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-   -   Son's first backcountry trip (http://littleriveroutfitters.com/forum/showthread.php?t=13276)

JohnH0802 12-08-2009 11:36 PM

Son's first backcountry trip
 
I am in the preliminary stages of planning my 11 year-old son's first backcountry camping trip. I am looking at cabin flats off of the Bradley fork trail in the spring. While my son has no experience with this, I have experience in both camping and navigation (13 years in the Marine Corps reading topo maps and navigating in unfamiliar terrain). Any suggestions/input would be greatly appreciated. In addition I am looking for a good book to get him for Christmas that would help introduce him to the skills that would be needed, again input would be greatly appreciated.
John

mora521 12-09-2009 12:35 AM

John,you will not need any navigation skills just follow the signs.The Curtis Creek Manifesto by Sheridan Anderson is the best primer for catching trout out of creeks I have ever read.

Jim Casada 12-09-2009 06:55 PM

John--You don't say how old your son is, but Cabin Flats is a pretty long haul (5.5 miles with 1,000 foot change in elevation). It is a beautiful place. On the fishing side of things, the stream size should be conducive to easy wading, but it will be pretty tight from a casting perspective. Getting there is no problem--just follow the trail.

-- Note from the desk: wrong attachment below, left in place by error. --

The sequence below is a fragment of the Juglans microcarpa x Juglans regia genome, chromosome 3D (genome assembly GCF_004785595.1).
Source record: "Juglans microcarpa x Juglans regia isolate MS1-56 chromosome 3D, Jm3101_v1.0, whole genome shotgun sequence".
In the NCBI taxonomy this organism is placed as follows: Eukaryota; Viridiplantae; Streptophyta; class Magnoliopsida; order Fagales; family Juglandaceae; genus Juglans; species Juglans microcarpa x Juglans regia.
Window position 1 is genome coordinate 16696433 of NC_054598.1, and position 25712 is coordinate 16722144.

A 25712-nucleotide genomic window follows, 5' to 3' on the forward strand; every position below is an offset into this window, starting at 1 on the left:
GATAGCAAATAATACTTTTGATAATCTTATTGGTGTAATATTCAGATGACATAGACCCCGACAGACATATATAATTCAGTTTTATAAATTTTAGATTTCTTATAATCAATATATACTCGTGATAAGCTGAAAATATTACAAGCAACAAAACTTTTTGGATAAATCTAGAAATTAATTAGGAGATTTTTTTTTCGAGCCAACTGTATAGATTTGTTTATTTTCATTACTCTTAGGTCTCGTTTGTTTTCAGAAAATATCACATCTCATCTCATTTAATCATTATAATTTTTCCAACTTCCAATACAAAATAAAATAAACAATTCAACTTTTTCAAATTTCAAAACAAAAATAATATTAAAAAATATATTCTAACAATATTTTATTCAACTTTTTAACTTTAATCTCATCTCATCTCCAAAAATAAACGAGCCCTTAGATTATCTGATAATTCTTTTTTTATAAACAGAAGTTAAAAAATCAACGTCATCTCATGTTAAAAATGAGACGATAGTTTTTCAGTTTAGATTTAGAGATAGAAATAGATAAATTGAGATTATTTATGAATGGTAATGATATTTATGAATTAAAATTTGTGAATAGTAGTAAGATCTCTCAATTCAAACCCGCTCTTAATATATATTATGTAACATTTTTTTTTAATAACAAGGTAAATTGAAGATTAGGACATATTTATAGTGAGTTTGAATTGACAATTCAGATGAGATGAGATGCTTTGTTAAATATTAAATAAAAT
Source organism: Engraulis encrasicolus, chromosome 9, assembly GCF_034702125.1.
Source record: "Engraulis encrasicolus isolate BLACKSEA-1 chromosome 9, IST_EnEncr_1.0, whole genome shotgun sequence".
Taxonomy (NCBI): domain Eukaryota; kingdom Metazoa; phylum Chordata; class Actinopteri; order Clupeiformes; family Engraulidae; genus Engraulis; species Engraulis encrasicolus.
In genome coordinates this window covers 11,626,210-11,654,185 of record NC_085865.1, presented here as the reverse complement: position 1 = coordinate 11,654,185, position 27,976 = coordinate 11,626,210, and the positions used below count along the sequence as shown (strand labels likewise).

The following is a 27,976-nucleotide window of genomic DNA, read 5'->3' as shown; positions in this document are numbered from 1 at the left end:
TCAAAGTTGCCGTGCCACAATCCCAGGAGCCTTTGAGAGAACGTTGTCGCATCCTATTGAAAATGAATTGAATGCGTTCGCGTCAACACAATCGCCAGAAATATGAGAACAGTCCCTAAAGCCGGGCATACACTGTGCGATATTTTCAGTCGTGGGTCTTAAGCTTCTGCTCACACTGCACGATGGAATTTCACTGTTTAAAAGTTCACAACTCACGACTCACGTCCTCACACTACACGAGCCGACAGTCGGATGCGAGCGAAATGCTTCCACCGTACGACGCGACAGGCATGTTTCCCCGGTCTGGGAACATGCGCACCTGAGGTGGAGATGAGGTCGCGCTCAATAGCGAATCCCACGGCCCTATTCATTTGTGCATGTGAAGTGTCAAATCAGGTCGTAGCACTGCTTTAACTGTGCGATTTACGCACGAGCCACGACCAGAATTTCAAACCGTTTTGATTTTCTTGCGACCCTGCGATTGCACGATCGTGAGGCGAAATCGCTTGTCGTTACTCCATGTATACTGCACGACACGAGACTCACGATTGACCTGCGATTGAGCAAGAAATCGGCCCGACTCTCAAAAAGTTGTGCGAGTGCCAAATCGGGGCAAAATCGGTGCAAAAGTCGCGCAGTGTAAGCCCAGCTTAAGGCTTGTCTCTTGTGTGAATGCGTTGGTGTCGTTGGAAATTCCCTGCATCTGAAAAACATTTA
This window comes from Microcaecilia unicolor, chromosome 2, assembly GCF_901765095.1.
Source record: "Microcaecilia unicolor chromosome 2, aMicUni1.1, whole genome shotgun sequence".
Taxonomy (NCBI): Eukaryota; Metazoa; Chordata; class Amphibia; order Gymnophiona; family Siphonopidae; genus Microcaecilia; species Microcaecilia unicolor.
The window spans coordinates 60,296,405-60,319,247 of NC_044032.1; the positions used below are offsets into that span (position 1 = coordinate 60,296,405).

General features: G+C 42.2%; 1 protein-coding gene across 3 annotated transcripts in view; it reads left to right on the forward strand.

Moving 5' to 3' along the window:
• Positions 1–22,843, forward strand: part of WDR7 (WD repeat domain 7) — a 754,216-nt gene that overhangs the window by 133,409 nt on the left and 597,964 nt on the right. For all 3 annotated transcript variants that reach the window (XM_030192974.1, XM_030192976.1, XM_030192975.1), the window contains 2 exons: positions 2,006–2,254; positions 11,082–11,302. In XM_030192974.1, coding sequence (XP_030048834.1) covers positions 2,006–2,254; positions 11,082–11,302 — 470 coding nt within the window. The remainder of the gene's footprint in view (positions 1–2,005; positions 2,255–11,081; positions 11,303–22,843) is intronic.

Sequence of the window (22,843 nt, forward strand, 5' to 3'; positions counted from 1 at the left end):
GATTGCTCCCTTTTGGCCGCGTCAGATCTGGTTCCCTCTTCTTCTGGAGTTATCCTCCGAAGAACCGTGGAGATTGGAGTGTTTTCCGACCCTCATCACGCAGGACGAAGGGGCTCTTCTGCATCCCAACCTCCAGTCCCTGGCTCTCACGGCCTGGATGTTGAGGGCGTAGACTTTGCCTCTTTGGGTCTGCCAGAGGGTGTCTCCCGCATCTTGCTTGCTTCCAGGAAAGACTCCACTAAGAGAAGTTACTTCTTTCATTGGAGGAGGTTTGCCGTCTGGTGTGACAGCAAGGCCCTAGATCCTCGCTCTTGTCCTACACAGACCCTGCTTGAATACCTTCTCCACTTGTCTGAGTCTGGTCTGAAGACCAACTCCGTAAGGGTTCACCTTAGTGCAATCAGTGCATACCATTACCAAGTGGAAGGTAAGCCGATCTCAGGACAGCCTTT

When it comes to woodscraft (and again I don't know the age, and this is a factor), arguably there's never been a finer primer written than Horace Kephart's "Camping and Woodcraft." It is extremely long and 100+ years old, but other than changes in technology it is as relevant and helpful today as when it was first published. Incidentally, it is one of the ten bestselling outdoor books of all time, and it has never been out of print. The Univ. of Tennessee Press has a paperbound reprint for which I wrote a lengthy Introduction, and you can find it listed on my Web site. I have lots of problems with Kephart as a man, and even more with the tone and tenor of his best-known book, "Our Southern Highlanders," but he knew his woodscraft as few ever have.
As for books, are you looking for a general primer which covers everything from knots to casting techniques or a guide to how to fish small streams. Let me know and I'll make some suggestions.
Jim Casada
www.jimcasadaoutdoors.com

sammcdonald 12-09-2009 08:11 PM

you might look at back country 18 on west prong....it's not a difficult hike in, pretty site, and fish are jumpin' and the cotton is high ( well the trees are)

Jim Casada 12-09-2009 10:13 PM

John--Just realized, in re-reading, that you did say how old your son is. If he is fit, Cabin Flats is probably doable. However, I'll posit some other destinations. SAmmcdonald's suggestion is a good one. On the N. C. side, you might want to consider Bearpen Branch on Noland Creek or Bumgardner Branch on Deep Creek. I took my daughter to both when she was around your son's age, and she handled it just fine (of course her mother slipped and broke an ankle at the latter site, something which occasioned quite a bit of trouble before we dealt with it after a harrowing and painful night for her).